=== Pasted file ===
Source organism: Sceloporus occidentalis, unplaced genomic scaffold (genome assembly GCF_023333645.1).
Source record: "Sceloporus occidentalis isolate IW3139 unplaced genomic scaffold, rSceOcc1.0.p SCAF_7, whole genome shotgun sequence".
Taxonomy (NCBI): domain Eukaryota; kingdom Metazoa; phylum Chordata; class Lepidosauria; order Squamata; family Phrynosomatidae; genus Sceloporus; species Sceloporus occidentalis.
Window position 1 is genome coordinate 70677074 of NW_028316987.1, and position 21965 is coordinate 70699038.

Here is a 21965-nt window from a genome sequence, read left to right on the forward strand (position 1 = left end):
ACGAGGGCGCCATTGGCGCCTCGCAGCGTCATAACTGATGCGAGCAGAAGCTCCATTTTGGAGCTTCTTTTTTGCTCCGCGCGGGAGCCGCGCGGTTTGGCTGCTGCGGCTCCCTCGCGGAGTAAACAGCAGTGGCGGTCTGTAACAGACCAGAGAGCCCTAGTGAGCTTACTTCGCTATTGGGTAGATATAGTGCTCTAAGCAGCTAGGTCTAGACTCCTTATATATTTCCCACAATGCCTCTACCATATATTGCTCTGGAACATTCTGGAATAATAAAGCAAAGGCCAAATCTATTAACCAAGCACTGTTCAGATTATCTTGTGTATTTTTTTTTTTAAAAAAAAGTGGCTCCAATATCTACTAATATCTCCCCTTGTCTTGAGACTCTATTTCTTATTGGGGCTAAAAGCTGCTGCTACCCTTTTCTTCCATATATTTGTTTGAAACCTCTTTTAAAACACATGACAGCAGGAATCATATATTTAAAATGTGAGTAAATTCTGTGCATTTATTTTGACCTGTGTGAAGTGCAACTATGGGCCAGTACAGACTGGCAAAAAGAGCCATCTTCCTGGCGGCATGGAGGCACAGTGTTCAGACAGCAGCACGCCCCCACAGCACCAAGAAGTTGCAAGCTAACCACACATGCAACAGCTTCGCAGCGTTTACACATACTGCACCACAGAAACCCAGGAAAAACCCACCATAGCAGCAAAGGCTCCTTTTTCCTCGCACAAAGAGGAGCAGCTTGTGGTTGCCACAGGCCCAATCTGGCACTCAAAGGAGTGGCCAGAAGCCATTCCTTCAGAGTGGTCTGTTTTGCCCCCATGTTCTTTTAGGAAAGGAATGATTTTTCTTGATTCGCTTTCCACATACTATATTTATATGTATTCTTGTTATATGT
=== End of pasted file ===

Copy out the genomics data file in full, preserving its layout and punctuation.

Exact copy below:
Source organism: Sceloporus occidentalis, unplaced genomic scaffold (genome assembly GCF_023333645.1).
Source record: "Sceloporus occidentalis isolate IW3139 unplaced genomic scaffold, rSceOcc1.0.p SCAF_7, whole genome shotgun sequence".
Taxonomy (NCBI): domain Eukaryota; kingdom Metazoa; phylum Chordata; class Lepidosauria; order Squamata; family Phrynosomatidae; genus Sceloporus; species Sceloporus occidentalis.
Window position 1 is genome coordinate 70677074 of NW_028316987.1, and position 21965 is coordinate 70699038.

Here is a 21965-nt window from a genome sequence, read left to right on the forward strand (position 1 = left end):
ACGAGGGCGCCATTGGCGCCTCGCAGCGTCATAACTGATGCGAGCAGAAGCTCCATTTTGGAGCTTCTTTTTTGCTCCGCGCGGGAGCCGCGCGGTTTGGCTGCTGCGGCTCCCTCGCGGAGTAAACAGCAGTGGCGGTCTGTAACAGACCAGAGAGCCCTAGTGAGCTTACTTCGCTATTGGGTAGATATAGTGCTCTAAGCAGCTAGGTCTAGACTCCTTATATATTTCCCACAATGCCTCTACCATATATTGCTCTGGAACATTCTGGAATAATAAAGCAAAGGCCAAATCTATTAACCAAGCACTGTTCAGATTATCTTGTGTATTTTTTTTTTTAAAAAAAAGTGGCTCCAATATCTACTAATATCTCCCCTTGTCTTGAGACTCTATTTCTTATTGGGGCTAAAAGCTGCTGCTACCCTTTTCTTCCATATATTTGTTTGAAACCTCTTTTAAAACACATGACAGCAGGAATCATATATTTAAAATGTGAGTAAATTCTGTGCATTTATTTTGACCTGTGTGAAGTGCAACTATGGGCCAGTACAGACTGGCAAAAAGAGCCATCTTCCTGGCGGCATGGAGGCACAGTGTTCAGACAGCAGCACGCCCCCACAGCACCAAGAAGTTGCAAGCTAACCACACATGCAACAGCTTCGCAGCGTTTACACATACTGCACCACAGAAACCCAGGAAAAACCCACCATAGCAGCAAAGGCTCCTTTTTCCTCGCACAAAGAGGAGCAGCTTGTGGTTGCCACAGGCCCAATCTGGCACTCAAAGGAGTGGCCAGAAGCCATTCCTTCAGAGTGGTCTGTTTTGCCCCCATGTTCTTTTAGGAAAGGAATGATTTTTCTTGATTCGCTTTCCACATACTATATTTATATGTATTCTTGTTATATGT